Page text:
It boasts one of Anderson’s most precise and intricate screenplays of his entire filmography, presenting an endless flood of philosophical ideas and dry wit that make each scene incredibly compelling, despite the film’s incredibly fast pace. Watching The French Dispatch is a lot like visiting a well-designed theme park – it might not be his most academic or prestigious work to date, but it’s a consistently fun time with plenty of dramatic ups and downs.
3. FANTASTIC MR. FOX
Starring: George Clooney, Meryl Streep, Owen Wilson
In the same way that Isle of Dogs uses stop-motion to breathe life into Wes Anderson ’s eccentric characters, Fantastic Mr. Fox makes the most out of this style with stunning production design, gorgeous animation and a hilariously intelligent script that makes you wonder how this has never been done before. The film is an adaptation of Roald Dahl’s children’s book of the same name, which documents the plights of the titular fox as he attempts to pull off a heist against three local farmers – and later avoid the consequences.
The film’s main attraction is its endlessly entertaining roster of characters, all brought to life by their talented actors and the inspired dialogue written on the page – it doesn’t rush through its story, but rather gives time to focus on the seemingly unimportant moments of comedic interaction that help build our connection to the characters and raise the film’s stakes. There has perhaps never been a better creative match than Dahl and Anderson, whose imaginative and artistic styles go hand in hand in crafting a story that is as much about the dynamics of family and friendship as it is the lives of farmyard animals.
2. THE ROYAL TENENBAUMS
Starring: Gene Hackman, Luke Wilson, Gwyneth Paltrow
When family patriarch Royal Tenenbaum falsely claims to be sick in a desperate plight to win back his estranged wife, nobody could have predicted the restrained mayhem and emotional fallout that his family’s reunion would cause. What sounds like your typical drama is turned completely on its head in The Royal Tenenbaums, Wes Anderson’s bittersweet commentary on love, adulthood and obviously, family. There’s something about the dysfunctional family dynamic that Anderson understands with complete originality and transparency, and that’s exactly what makes this film stand out from others in its genre.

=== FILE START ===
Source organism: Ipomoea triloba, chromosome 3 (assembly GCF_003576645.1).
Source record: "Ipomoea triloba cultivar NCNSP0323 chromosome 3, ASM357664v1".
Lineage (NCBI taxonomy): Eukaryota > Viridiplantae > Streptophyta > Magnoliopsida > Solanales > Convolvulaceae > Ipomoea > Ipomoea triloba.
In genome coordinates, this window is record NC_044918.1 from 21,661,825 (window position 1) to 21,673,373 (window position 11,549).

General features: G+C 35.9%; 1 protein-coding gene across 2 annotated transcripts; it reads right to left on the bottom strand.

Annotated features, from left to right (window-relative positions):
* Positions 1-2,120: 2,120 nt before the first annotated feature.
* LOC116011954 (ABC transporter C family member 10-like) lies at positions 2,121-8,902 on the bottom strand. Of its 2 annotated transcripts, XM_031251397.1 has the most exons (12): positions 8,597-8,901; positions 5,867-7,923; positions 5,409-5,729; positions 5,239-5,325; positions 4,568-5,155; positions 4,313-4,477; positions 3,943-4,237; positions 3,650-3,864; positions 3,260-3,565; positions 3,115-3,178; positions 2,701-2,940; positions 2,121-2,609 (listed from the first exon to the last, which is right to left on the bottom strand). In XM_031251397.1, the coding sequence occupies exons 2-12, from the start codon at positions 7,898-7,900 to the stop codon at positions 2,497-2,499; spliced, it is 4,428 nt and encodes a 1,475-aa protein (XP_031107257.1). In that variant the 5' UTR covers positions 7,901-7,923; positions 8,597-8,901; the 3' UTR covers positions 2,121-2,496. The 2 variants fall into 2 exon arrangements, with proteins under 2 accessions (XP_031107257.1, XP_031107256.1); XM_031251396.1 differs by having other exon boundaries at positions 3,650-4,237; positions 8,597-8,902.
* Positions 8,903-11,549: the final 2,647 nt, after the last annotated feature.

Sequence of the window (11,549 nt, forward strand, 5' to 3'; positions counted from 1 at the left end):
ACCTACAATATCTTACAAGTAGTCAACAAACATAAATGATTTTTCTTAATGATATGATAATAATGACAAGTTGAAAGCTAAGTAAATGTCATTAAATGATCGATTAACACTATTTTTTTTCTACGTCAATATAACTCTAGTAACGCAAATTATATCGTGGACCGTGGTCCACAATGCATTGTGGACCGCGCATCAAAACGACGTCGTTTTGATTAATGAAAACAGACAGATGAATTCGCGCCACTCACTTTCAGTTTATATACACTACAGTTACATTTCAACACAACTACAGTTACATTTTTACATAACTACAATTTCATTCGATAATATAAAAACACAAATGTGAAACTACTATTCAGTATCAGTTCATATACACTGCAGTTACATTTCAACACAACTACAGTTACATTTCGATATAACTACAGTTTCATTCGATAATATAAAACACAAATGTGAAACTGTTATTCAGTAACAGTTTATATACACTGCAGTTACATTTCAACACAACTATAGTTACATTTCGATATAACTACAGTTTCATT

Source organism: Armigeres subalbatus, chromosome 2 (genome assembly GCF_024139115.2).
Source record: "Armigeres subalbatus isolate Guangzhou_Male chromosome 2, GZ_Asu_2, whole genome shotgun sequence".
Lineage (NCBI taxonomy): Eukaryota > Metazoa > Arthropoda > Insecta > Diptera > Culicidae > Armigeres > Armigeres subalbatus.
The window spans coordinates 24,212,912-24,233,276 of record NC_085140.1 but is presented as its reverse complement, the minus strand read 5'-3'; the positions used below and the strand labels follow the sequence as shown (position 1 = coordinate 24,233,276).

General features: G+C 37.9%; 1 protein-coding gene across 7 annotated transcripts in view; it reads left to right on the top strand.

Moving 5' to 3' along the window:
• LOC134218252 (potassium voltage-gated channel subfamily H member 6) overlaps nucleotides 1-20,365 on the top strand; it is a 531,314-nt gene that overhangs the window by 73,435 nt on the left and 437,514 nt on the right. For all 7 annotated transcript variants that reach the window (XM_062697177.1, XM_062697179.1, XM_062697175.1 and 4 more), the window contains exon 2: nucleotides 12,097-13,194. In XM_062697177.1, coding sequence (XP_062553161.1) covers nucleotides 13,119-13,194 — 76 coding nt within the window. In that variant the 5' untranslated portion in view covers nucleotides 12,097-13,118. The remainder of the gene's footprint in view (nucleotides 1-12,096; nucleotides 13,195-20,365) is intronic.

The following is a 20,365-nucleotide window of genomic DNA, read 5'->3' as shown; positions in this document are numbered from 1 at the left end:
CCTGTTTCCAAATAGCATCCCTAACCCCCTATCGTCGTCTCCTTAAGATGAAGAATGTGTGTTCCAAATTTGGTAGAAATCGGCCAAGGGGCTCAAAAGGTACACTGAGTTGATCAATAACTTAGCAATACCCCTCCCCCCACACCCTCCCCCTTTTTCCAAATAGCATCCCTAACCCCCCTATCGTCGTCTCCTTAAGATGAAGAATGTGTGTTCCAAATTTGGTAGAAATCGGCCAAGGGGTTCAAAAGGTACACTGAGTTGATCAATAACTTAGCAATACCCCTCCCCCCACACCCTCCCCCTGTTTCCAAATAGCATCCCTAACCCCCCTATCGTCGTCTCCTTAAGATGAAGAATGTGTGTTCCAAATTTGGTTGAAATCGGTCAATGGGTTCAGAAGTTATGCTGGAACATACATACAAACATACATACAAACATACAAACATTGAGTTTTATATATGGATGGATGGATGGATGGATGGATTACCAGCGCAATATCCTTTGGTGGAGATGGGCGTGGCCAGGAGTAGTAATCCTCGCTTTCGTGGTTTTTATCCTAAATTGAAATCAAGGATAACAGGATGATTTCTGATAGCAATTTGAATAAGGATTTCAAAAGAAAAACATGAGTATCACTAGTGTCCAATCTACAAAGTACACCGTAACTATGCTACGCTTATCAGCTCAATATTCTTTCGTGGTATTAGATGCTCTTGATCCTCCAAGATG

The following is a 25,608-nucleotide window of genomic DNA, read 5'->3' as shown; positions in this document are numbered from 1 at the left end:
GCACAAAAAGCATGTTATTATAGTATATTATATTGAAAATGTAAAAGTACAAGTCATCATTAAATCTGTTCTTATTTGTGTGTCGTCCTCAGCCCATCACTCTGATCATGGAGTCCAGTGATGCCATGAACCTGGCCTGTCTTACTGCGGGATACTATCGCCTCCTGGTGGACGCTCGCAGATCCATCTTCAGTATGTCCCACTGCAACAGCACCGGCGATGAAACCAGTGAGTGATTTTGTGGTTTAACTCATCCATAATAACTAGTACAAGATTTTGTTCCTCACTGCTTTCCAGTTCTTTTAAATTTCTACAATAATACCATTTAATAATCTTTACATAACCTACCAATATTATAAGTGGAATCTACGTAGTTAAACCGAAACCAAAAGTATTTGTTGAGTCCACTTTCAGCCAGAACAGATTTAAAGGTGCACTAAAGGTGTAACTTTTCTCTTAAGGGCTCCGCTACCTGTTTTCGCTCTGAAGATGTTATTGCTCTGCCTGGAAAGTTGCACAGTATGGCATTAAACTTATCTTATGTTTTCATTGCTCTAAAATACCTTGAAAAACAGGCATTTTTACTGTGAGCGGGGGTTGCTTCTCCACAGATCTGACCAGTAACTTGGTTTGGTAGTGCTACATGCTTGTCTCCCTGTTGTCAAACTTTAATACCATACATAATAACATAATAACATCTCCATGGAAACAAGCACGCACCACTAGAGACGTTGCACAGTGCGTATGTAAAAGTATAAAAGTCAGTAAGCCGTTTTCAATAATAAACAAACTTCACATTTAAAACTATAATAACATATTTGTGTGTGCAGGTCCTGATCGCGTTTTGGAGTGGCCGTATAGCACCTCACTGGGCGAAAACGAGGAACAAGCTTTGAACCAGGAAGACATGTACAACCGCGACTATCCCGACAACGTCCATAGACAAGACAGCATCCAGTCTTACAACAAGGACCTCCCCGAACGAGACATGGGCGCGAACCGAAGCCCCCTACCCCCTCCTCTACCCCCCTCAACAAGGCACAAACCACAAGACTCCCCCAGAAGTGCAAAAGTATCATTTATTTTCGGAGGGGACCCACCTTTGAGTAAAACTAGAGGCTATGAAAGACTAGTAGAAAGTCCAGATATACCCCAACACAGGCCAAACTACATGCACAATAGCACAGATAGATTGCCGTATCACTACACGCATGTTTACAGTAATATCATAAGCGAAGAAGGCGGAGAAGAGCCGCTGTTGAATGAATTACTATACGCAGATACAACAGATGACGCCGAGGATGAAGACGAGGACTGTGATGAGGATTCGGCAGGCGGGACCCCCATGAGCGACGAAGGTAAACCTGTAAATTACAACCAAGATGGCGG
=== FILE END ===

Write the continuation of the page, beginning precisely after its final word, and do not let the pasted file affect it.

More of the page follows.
The characters feel real, and their problems mirror those that we all face on a daily basis, albeit on somewhat of a larger scale. It has the signature colours and visuals that we’ve come to expect, but without the sacrifice of a meaningful narrative or a lasting message. The Royal Tenenbaums is a perfect example of what makes Anderson’s films so powerful and accessible – a collection of small, intimate moments that come together to form a sincerely thoughtful and impactful whole.
1. THE GRAND BUDAPEST HOTEL
Starring: Ralph Fiennes, Tony Revolori, Saoirse Ronan
In addition to being one of the most aesthetically pleasing and beautifully composed films of recent memory, The Grand Budapest Hotel is also a hilariously entertaining fairytale about friendship, love, life, death, and everything in between. It acts as the pinnacle of Wes Anderson ’s show stopping filmmaking ability, boasting a gripping narrative, eccentric characters, stunning cinematography and some of the most bold and colourful production design ever put to the screen.
The entire film plays out like an intricate machine, demonstrating its multifaceted structure at every possible moment with a precisely constructed narrative that twists and turns in a way that always feels purposeful. It features one of the wittiest and smartest screenplays of the modern era, which is brought to life by potentially the largest and most talented ensemble cast I’ve ever seen. This is Anderson’s magnum opus – the perfect culmination of riveting storytelling, jaw-dropping cinematography and heartwarming sentimentality that I find hard to believe will ever be replicated.